Very few professional athletes have transcended the games they played. Even fewer have been so good at their respective sport that they became the most famous person in the world at the peak of their careers. Michael Jordan is one of those few athletes.
This probably all sounds familiar and you might be thinking, “yeah, I know Michael Jordan was good at basketball,” but you probably know far less about his incredible Chicago Bulls and how one of the greatest teams in the history of sports was disassembled seemingly over night. That’s exactly what you get to see in the new ESPN documentary The Last Dance.
The first two episodes of The Last Dance premiered tonight, providing an introduction to the 10-part series. These episodes introduce (or perhaps reintroduce) audiences to most of the parts of Bulls dynasty that dominated the NBA for most of the 1990s, including Head Coach Phil Jackson; General Manager Jerry Krause; and players like Scottie Pippen, Dennis Rodman and of course Michael Jordan.
The story kicks off with the Bulls winning their fifth championship in seven years. The team was built around the aforementioned core players, with Jordan running the show. However, there is little time for celebration after their championship as there was immediately talk of the team being disassembled with the front office having plans to rebuild for the future. There is a sense of drama established that goes far beyond the score of any game and starts not on the court, but in an office not far away.
ESPN does a pretty incredible thing with The Last Dance in that they are able to make it entertaining to those are not into basketball, while still satisfying the hardcore sports fans. The average viewer is sure to be intrigued by the relationships and developing rivalries between players and the front office or the backstories of players like Jordan and Pippen. But for basketball fans, there are plenty of unbelievable Michael Jordan highlight reels. It doesn’t matter how many times you’ve seen them, Jordan’s highlights are certainly something to watch.
The documentary series features interviews from all kinds of people in or around the world of basketball, including players, coaches, analysts and even the families of some of the players. Not only that, but with this documentary really spanning several decades, we get to hear from these people today as well as all the way back in the 80s and 90s, giving the doc an extra sense of depth that really adds to the whole experience. I think after watching the first episode, we would all like to see some more interviews from Roy Williams.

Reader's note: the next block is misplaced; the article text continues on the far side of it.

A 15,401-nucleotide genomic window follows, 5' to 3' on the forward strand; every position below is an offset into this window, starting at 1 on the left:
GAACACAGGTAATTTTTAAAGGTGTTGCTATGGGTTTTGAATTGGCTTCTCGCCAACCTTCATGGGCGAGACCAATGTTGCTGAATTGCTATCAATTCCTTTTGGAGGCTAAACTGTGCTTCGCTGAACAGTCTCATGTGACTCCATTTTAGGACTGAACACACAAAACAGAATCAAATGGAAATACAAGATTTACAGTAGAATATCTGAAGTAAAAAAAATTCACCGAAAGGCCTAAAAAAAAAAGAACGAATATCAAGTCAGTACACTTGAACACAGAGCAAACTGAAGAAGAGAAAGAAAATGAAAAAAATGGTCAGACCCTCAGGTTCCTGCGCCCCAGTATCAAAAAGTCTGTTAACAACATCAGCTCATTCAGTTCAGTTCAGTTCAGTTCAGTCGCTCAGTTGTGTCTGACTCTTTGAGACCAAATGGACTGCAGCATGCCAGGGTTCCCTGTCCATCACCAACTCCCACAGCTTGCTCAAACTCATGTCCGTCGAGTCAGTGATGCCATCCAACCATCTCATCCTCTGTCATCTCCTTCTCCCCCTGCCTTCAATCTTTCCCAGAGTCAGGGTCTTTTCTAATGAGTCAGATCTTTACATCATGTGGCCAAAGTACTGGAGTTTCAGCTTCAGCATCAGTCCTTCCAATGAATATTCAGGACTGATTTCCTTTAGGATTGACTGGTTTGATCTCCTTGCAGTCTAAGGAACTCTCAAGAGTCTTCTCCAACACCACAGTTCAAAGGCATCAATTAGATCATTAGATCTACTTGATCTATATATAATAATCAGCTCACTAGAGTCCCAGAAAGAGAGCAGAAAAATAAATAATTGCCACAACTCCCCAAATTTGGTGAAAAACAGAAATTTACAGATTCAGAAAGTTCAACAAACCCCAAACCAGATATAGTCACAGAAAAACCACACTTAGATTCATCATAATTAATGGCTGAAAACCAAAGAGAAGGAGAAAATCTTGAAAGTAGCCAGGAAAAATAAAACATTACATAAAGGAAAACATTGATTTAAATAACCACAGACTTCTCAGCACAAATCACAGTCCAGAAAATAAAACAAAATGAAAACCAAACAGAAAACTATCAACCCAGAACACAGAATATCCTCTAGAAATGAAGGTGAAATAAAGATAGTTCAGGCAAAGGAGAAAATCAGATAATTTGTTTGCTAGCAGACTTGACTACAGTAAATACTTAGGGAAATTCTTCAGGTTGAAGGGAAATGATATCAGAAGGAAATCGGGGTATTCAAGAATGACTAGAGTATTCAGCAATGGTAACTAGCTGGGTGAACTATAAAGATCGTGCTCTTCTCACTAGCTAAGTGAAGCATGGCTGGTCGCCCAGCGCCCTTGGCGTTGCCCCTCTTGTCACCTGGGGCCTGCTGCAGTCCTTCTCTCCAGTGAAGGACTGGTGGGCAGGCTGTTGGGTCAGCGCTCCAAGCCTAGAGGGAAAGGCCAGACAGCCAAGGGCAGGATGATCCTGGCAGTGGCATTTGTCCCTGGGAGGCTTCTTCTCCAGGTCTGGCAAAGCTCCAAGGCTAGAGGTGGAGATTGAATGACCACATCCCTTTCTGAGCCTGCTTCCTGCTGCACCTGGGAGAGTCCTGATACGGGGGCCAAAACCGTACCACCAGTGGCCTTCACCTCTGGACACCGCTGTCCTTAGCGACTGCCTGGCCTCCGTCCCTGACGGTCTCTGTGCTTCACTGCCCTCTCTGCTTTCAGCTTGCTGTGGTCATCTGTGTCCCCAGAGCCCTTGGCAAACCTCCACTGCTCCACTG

Speaking of the amount of time this series spans, it can be a bit frustrating at times with how often it jumps around in time. You’ll find yourself getting really into the Bulls’ 97-98 season and the doc will suddenly jump back to Jordan’s rookie year or Pippen’s college career. The flashbacks provide more context for the story, but it may have been a bit smoother if it was told in chronological order. Still, it all comes together and it’s never really difficult to follow as the doc literally lays out a timeline for you to see whenever it makes a time jump.
The Last Dance is captivating right from the beginning. The drama starts to build immediately and it never lets up. Even when it jumps back in time to show you Jordan’s rise to fame or when the Bulls hired Krause, you’ll find yourself invested in the lives of these people. And even when you know the outcome to a game that took place more than 30 years ago, you’ll still find yourself on the edge of your seat.
A great deal of that can of course be credited to ESPN for making a perfectly dramatic documentary that retells one of the greatest stories in the history of sports. However, some of the credit should go to Jordan, because even if you watched his whole career as it was unfolding and even if you know everything about his game, at some point your bound to think, “ok, he couldn’t have been THAT good, could he?” And as this documentary will show you again and again, he was. He was THAT good.